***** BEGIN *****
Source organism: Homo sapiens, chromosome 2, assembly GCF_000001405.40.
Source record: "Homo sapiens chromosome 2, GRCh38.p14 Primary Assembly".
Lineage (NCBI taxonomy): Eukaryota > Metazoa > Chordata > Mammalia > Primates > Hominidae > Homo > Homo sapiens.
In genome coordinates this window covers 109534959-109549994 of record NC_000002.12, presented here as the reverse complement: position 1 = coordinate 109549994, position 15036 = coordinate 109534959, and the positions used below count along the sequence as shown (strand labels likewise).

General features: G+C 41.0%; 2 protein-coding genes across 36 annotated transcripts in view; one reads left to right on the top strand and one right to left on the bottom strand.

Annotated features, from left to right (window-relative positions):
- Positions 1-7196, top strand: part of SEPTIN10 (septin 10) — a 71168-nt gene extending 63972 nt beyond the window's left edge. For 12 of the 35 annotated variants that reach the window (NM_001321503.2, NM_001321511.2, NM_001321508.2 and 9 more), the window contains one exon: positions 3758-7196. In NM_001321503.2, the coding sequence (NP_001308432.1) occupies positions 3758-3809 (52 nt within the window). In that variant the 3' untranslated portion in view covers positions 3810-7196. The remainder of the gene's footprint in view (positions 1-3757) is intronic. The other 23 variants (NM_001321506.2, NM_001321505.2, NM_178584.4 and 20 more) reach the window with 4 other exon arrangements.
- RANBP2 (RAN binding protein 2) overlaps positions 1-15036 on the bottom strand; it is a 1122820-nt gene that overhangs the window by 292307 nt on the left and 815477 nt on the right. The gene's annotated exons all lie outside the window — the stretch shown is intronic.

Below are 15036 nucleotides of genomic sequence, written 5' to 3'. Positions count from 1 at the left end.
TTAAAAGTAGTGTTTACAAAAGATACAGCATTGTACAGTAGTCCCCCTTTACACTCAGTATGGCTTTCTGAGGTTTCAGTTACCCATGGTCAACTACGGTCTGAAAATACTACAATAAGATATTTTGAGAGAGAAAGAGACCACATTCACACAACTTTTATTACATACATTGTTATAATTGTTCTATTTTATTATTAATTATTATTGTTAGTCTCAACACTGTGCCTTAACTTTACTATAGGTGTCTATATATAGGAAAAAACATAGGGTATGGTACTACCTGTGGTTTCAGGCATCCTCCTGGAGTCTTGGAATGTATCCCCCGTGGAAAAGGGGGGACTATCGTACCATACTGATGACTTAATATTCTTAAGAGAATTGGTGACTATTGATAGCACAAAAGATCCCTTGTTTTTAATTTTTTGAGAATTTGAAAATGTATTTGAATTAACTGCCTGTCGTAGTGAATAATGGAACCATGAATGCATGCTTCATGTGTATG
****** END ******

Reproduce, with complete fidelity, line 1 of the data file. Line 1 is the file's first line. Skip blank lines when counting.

Source organism: Homo sapiens, chromosome 2, assembly GCF_000001405.40.